This high base value comes with a number of usual stipulations. Treat all humans fairly, all humans deserve freedom, do not kill any human, etc. But once we apply the local scale, we may put restrictions based upon actions and behaviors. Deranged killers do not deserve their freedom. On the universal scale they’re still a 10 by virtue of being human, but they may rank as a 1 on the local scale.

What eugenics did was change the fundamental ranking of humans; it altered our universal scale ranking. No longer were humans 10 simply by being human. They were instead ranked by the same arbitrary measures used to place baboons and leopards below humans in the first place.

But in order to get to the point of ranking humans as non-humans based upon race – and this is a crazy one – racism had to exist. The prejudices and bigotry of civilizations did not spring from any scientific idea: look at the Christian-induced Dark Ages. A severe lack of science did nothing to stop the de-valuing of individual human lives.

In the time during and after Darwin, racism flourished. From this – not evidence, knowledge of genetics, or any known mechanisms of evolution – eugenics arose. Science was the faux veneer abused to make it all look legitimate. Evolution had nothing to do with the matter. But even if it did, this is all an ugly, dishonest, creationist rhetorical tool. Associate evolution with something bad and, well, it just must be wrong! Just ignore the fact that evolution is a scientific fact, void of anthropomorphic values, while eugenics is nothing but a reflection of racist values.

The rest of this ugly, ill conceived post goes on to quote a philosopher of bigotry, Francis J. Beckwith, about same-sex marriage.

“It is clear then that the miscegenation/same-sex analogy does not work. For if the purpose of anti-miscegenation laws was racial purity, such a purpose only makes sense if people of different races have the ability by nature to marry each other. And given the fact that such marriages were a common law liberty, the anti-miscegenation laws presuppose this truth. But opponents of same-sex marriage ground their viewpoint in precisely the opposite belief: people of the same gender do not have the ability by nature to marry each other since gender complementarity is a necessary condition for marriage. Supporters of anti-miscegenation laws believed in their cause precisely because they understood that when male and female are joined in matrimony they may beget racially-mixed progeny, and these children, along with their parents, will participate in civil society and influence its cultural trajectory.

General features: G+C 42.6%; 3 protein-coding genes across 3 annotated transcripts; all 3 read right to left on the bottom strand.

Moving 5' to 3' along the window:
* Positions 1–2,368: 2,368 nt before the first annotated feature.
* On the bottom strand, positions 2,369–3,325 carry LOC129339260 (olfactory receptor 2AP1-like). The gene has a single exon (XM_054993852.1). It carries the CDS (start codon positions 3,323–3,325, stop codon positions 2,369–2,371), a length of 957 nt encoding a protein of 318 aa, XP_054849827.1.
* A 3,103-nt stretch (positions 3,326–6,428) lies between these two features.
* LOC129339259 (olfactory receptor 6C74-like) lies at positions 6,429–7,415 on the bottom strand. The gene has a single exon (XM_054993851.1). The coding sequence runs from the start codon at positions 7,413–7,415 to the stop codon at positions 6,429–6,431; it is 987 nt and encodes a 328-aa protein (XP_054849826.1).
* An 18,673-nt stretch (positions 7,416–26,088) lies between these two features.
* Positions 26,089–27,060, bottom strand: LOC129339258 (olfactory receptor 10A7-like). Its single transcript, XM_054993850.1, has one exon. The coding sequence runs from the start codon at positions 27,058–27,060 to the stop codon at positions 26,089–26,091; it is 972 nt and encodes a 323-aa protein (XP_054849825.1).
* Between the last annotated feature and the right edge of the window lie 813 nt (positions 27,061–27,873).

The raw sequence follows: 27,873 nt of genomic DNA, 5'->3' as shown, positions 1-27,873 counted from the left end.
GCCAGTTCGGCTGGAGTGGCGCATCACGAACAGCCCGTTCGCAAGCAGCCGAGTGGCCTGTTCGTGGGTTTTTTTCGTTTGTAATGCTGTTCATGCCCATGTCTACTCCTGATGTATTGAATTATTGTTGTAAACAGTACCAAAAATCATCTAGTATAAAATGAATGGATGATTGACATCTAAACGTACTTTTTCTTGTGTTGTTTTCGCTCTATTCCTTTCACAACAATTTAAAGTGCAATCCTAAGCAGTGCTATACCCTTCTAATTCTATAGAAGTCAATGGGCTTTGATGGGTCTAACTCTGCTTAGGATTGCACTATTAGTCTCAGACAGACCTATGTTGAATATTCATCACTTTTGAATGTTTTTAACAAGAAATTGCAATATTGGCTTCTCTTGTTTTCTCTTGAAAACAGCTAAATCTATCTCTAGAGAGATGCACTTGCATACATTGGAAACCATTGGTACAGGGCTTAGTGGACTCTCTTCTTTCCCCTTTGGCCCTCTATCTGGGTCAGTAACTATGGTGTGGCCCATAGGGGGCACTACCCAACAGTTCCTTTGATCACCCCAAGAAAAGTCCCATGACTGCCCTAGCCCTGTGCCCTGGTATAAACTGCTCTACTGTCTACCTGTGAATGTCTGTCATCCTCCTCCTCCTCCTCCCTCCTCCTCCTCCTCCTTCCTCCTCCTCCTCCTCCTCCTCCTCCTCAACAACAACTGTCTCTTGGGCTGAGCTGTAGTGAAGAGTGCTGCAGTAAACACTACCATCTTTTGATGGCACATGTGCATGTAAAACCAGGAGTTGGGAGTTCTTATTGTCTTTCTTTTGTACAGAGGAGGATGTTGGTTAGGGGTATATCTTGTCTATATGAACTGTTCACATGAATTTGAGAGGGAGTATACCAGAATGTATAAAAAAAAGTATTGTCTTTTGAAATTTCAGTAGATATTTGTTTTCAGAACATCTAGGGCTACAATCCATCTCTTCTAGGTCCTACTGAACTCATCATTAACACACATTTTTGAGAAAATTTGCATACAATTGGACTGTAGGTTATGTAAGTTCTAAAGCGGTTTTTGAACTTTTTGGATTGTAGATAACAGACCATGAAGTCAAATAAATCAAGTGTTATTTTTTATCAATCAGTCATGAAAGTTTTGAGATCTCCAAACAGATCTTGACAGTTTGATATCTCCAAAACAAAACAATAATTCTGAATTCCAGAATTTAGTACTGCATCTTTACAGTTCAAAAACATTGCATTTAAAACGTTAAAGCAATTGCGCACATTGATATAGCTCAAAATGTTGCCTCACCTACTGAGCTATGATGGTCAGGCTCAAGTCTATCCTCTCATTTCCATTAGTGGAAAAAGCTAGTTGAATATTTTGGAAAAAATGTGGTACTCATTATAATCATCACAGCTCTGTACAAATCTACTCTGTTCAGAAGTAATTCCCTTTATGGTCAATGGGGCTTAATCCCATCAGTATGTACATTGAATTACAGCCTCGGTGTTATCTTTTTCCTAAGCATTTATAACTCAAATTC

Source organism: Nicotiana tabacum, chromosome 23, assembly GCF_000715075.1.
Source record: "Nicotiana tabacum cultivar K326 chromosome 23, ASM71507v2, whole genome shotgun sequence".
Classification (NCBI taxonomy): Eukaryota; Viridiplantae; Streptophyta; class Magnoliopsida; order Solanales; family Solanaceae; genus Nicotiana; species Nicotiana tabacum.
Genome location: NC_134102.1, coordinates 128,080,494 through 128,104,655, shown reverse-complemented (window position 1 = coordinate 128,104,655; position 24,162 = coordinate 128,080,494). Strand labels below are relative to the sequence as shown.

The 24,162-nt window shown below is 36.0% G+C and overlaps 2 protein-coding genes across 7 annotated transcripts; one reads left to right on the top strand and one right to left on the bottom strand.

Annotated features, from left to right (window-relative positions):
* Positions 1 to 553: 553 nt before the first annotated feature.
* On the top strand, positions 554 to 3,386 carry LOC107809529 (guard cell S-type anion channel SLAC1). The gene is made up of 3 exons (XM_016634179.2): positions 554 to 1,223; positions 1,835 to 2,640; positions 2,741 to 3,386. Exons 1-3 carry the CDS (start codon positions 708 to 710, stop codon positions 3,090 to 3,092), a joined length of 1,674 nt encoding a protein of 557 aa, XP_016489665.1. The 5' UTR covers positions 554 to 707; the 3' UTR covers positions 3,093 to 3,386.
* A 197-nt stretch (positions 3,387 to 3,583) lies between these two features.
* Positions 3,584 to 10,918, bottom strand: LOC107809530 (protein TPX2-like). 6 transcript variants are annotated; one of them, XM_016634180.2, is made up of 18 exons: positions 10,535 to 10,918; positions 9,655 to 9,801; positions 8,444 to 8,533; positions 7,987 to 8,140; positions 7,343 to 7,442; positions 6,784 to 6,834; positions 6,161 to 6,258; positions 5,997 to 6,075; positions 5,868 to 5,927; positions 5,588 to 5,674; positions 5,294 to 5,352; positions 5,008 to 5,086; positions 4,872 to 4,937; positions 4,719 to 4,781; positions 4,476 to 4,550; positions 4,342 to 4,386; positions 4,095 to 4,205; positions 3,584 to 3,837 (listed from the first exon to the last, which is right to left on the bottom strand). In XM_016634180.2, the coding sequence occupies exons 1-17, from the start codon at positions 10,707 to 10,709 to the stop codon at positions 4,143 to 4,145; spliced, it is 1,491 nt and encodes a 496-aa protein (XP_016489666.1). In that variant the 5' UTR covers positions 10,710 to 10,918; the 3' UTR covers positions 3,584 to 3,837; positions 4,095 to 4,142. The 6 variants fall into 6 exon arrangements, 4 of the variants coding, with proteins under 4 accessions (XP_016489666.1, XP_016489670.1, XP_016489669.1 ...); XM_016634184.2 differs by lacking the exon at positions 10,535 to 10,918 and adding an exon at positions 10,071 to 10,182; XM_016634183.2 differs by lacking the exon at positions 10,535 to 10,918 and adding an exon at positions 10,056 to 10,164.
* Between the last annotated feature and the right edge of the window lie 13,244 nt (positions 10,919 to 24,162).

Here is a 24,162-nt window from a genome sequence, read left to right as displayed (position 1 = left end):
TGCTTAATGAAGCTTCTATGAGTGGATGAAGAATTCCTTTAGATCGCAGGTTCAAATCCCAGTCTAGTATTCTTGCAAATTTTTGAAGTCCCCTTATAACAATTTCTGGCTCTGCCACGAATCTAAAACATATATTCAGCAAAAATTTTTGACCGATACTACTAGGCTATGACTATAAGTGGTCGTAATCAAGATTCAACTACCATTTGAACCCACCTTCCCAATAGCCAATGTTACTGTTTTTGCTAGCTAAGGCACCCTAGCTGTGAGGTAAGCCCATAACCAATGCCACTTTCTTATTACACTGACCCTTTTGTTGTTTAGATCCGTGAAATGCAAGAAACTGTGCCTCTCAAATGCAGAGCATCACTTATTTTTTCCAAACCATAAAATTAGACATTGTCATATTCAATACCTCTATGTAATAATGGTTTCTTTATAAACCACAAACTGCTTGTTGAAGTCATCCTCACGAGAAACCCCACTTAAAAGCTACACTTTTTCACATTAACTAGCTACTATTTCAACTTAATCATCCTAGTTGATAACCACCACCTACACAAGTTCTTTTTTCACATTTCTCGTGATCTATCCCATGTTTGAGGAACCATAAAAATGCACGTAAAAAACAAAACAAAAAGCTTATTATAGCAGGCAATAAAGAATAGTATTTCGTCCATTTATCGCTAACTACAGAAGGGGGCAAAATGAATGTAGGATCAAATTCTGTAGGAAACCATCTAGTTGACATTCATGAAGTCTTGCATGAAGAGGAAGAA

Most of the emphasis is in the original piece itself, but note mine in bold. By nature. You know what that is? It’s an invocation of Natural Law theory. That’s the silly little theory that says the good is what is natural. What it really tries to do is say that human action is bad because it presupposes that humans are somehow not a part of Nature. But it isn’t honest enough to come out and say it. And what’s worse, it is entirely impotent to explain why same-sex marriage is bad but flying across the country in a giant metal tube is good.

Beckwith is saying the analogy drawn between anti-miscegenation laws and anti-gay marriage laws fails because the former was meant to prevent reproduction while the latter has a different basis. This misses the whole point of the analogy. Historically it’s very important to understand the reasons behind discrimination. Practically it matters less: discrimination is discrimination is discrimination. How one wants to rationalize bigotry doesn’t really matter, what with Lady Justice being blind and all.

But if Beckwith really wants to disseminate the reasons for gay discrimination, the reality is that bigots place their opposition to marriage equality in their religious-based sexual immaturity, their ignorance of what it means to be gay, and the one big thought that goes through their minds, “Yucky!”.

A legal netherworld

Same-sex families suffer from the ridiculous patchwork of laws the U.S. has regulating marriage. Most states are allowed to forego the Full Faith and Credit Clause and pretend as though a couple legally married in, say, Iowa is really single. This presents massive problems in family affairs, when tax season comes around, and for basic human decency.

That’s been a problem for Cari Searcy and Kim McKeand of Mobile, Ala. They married in California in September 2008 during the brief period before same-sex marriages were banned there by a ballot measure, Proposition 8.

It was a whirlwind wedding trip, and the couple promptly returned to Alabama — a state unlikely to recognize same-sex unions without some sort of federal mandate that for now seems far away.

Even with a marriage license, Searcy has been unable to complete a second-parent adoption and is not recognized by Alabama as a legal parent of the couple’s son, Khaya, whom McKeand gave birth to in 2006. Yet despite that rebuff, there’s no talk of moving out.

“We’re from the South — this is our home,” Searcy said. “If everybody moves to states that recognize it, how are we going to change?”